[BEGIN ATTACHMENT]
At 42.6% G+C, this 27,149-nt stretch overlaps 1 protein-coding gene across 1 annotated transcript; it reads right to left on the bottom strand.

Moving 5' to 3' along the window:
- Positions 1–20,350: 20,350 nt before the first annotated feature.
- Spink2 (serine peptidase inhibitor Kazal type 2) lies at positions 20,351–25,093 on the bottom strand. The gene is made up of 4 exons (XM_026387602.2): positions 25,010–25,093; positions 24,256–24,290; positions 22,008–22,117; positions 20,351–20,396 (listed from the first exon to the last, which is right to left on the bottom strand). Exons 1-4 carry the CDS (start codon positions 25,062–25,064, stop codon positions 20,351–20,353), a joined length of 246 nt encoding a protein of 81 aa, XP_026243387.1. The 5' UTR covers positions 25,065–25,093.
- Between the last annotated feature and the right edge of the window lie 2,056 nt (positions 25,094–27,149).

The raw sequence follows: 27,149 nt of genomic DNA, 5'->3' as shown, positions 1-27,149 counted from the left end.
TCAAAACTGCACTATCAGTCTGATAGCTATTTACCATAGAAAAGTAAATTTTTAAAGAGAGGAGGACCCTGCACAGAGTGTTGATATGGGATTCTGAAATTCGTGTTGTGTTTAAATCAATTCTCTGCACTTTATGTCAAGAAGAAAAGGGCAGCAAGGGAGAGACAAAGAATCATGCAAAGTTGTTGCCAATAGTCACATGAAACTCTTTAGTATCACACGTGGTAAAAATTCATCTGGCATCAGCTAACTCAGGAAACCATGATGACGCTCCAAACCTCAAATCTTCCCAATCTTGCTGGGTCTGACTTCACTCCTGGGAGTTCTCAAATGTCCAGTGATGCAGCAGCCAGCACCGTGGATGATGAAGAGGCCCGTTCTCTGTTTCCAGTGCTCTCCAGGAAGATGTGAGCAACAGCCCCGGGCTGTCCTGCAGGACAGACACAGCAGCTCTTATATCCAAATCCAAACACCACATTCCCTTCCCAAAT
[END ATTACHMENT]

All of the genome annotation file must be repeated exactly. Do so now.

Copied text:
At 42.6% G+C, this 27,149-nt stretch overlaps 1 protein-coding gene across 1 annotated transcript; it reads right to left on the bottom strand.

Moving 5' to 3' along the window:
- Positions 1–20,350: 20,350 nt before the first annotated feature.
- Spink2 (serine peptidase inhibitor Kazal type 2) lies at positions 20,351–25,093 on the bottom strand. The gene is made up of 4 exons (XM_026387602.2): positions 25,010–25,093; positions 24,256–24,290; positions 22,008–22,117; positions 20,351–20,396 (listed from the first exon to the last, which is right to left on the bottom strand). Exons 1-4 carry the CDS (start codon positions 25,062–25,064, stop codon positions 20,351–20,353), a joined length of 246 nt encoding a protein of 81 aa, XP_026243387.1. The 5' UTR covers positions 25,065–25,093.
- Between the last annotated feature and the right edge of the window lie 2,056 nt (positions 25,094–27,149).

The raw sequence follows: 27,149 nt of genomic DNA, 5'->3' as shown, positions 1-27,149 counted from the left end.
TCAAAACTGCACTATCAGTCTGATAGCTATTTACCATAGAAAAGTAAATTTTTAAAGAGAGGAGGACCCTGCACAGAGTGTTGATATGGGATTCTGAAATTCGTGTTGTGTTTAAATCAATTCTCTGCACTTTATGTCAAGAAGAAAAGGGCAGCAAGGGAGAGACAAAGAATCATGCAAAGTTGTTGCCAATAGTCACATGAAACTCTTTAGTATCACACGTGGTAAAAATTCATCTGGCATCAGCTAACTCAGGAAACCATGATGACGCTCCAAACCTCAAATCTTCCCAATCTTGCTGGGTCTGACTTCACTCCTGGGAGTTCTCAAATGTCCAGTGATGCAGCAGCCAGCACCGTGGATGATGAAGAGGCCCGTTCTCTGTTTCCAGTGCTCTCCAGGAAGATGTGAGCAACAGCCCCGGGCTGTCCTGCAGGACAGACACAGCAGCTCTTATATCCAAATCCAAACACCACATTCCCTTCCCAAAT